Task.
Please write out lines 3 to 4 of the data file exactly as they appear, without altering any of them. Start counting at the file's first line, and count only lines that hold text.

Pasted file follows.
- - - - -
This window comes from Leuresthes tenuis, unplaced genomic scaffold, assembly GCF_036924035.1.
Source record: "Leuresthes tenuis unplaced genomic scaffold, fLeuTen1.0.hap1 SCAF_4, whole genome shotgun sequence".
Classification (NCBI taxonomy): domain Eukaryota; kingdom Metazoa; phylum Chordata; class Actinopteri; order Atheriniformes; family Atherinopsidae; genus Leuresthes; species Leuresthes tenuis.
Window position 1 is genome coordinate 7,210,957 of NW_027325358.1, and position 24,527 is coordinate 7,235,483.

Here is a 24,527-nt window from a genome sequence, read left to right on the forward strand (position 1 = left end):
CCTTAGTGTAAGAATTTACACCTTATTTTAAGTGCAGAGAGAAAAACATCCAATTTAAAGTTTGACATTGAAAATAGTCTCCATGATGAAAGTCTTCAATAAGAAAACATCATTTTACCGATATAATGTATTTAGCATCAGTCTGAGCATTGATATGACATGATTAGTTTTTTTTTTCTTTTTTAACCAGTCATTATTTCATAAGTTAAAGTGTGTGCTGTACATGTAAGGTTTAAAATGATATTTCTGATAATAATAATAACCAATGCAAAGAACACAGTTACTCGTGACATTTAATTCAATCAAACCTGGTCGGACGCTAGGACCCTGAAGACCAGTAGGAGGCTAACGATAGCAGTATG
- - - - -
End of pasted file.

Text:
Classification (NCBI taxonomy): domain Eukaryota; kingdom Metazoa; phylum Chordata; class Actinopteri; order Atheriniformes; family Atherinopsidae; genus Leuresthes; species Leuresthes tenuis.
Window position 1 is genome coordinate 7,210,957 of NW_027325358.1, and position 24,527 is coordinate 7,235,483.